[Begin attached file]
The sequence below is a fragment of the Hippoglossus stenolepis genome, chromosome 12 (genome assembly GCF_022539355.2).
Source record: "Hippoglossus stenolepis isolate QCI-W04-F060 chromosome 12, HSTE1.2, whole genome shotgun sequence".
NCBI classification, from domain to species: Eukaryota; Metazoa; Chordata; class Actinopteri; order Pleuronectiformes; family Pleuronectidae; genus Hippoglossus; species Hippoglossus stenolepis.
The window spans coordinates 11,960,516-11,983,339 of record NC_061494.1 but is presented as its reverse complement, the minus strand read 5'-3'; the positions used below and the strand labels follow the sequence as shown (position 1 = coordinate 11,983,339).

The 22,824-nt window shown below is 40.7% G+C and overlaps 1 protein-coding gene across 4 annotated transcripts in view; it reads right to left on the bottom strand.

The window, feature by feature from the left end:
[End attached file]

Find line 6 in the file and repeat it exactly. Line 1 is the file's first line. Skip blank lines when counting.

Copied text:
The window, feature by feature from the left end: